| Sneffels.....My sweet 16 that almost never was
I just added the pics!! Crampons are necessary if your starting very early, you can get away without them if you start later but they could make life easier. The snow is really melting fast though and the conditions actually change depending on the hour that you climb the gulleys.
Below is more details with the pics…..
I've been wanting to do Mt. Sneffels for a long time. When my camping reservations where cancelled 3 weeks ago and I was doing the Culebra group climb so why not knock out some southern peaks with Sneffels being the culmination of the trip. So after Culebra & Red mountain, Mt. Lindsey, San Luis Peak, Redcloud Peak & Sunshine Peak, Handies Peak in the previous 5 days, I think a had case of summit fever. Based on a recent TR that suggested an early start, I decided to start it as I did the other peaks. I parked at the restrooms as I didn't feel like driving my truck through the rough road to Yankee Boy Basin.
Mt. Sneffels at sunrise
The first section of the trail was easy, just a couple of small snowfields that were solid that early in the morning. I reached the lower gully that was finally starting to melt out and show the rocks below. Definitely a lot had changed since the most recent TR several days earlier. I pulled out my ice axe and started up the snow field. At first I had now problem using previous kick steps and post holes to climb up the hard snow. As I worked my way up the coulier, finding steps were getting harder to find and the snow was still very hard. At this point I wish I had crampons, I finally reached a group of rocks and continued up until I reached the snow again. I started to snow climb again and was still within my comfort zone. This soon started to change as I reached an extremely icy portion. I actually couldn't kickstep anymore and actually started making step holes with the adz of my ice axe. At this point I started arguing with myself that I should stop, well the part of my with summit fever won rationalizing that I was only 30-40 ft from the saddle and then things would improve.
Looking up at the lower gulley
Looking down at the lower gulley
I made it to the saddle, well now I thought that if I made it this far, I could handle the upper gulley. At this point it was about 8am. I started up and the portion of the coulier that was in the sun. It was slick but underneath it was still hard. I got up about 1/3 of the way and the arguing with myself. I knew I would get up but would I safely get down afterwards. When I saw a 3' X 3' boulder that had slide at least 20' down the coulier, I knew I had too many things stacked against me( climbing alone, questionable gear for conditions, and conditions that were testing my climbing experience). I worked my way back down to the saddle, I did lose my footing once and luckily I had my axe, as I couldn't get any grip with my boots.
Looking up at the upper gulley
Another look at the upper gulley(on the left)
At the saddle, my summit fever was flaring up again. I contemplated if I should concede and go down or wait for the sun to soften the coulier. But how long would that take? I decided to head down. After I starting climbing down rock on the east side of the lower gulley, I saw several people at the base. I climbed down a bit but decided to stop mainly since I didn't want to knock rocks down on them. They really seemed to be climbing well, so I decided to see if the could reach me. The got half way up without crampons or an ice axe. I told them that they wouldn't make it without them. I glissaded down a little bit when I saw another group. They appeared to at least have axes. At this point I had thoughts of trying to summit again if I just had some climbing partners. As they climbed up I found out they didn't have crampons either but they were making good progress. The snow had definitely soften by now at 8:30.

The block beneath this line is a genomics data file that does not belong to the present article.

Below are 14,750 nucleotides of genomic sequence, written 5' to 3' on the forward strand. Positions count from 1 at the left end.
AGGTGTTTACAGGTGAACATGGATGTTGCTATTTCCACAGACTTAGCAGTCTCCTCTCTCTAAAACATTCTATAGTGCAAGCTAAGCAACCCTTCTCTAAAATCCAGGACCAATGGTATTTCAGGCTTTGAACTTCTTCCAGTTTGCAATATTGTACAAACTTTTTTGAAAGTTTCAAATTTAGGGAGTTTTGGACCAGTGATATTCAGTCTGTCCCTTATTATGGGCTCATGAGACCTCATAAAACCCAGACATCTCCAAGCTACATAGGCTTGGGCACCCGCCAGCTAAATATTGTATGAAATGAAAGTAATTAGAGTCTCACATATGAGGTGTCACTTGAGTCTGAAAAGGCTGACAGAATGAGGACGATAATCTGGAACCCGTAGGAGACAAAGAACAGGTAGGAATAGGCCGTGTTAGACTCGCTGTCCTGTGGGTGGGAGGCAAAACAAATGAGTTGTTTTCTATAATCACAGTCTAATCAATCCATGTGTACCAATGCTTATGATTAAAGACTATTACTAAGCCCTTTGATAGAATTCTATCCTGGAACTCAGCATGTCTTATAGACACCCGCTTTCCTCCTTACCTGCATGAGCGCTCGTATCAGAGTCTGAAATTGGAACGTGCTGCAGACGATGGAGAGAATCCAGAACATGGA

My summit fever flared up again as I regain several hundred feet to the saddle. Once the first guy reach the rocks that I mentioned earlier, I checked with them if they were still planning on summiting. They were. This was enough for me to retry the upper coulier. Now it was mostly in the sun and while is was a bit slick but I could reasonably kickstep(Amazing what an hour will do!), plus I felt comfortable that I could get back down. ! I suspect that it was because I wasn't completely alone this time. One of the climbers passed me 2/3 up the upper coulier, it was sure nice to have some kick steps in place. We got through the notch and proceeded through a couple tiny snow fields and reached the summit at 10:10. It turns out that I had passed Bryant and Chris on Redcloud and Sunshine 2 days earlier.
A look approaching the last few feet towards the summit
The wilson group from the summit
We took our pics and headed down at 11. When we reached the upper coulier, the snow was really getting soft. We all decided to glissade down and did the same for the lower coulier. Down them in 20 minutes. I got to my truck at 1. So instead of 5 hours it took me about 7 hours. Plus I added an extra 500' of vertical gain.
A look from the NE the next morning
At this point I felt great that my persistence had lead to my most satisfying summit ever….ahhh sweet 16, my 16th 14er…. Mt. Sneffels. I won't forget this one. However I still wonder if my Summit fever was out of control or if it pushed me just hard enough to "build character and experience". I think that I kept a cool head and never panicked so the later is the case……perhaps comments will tell me otherwise..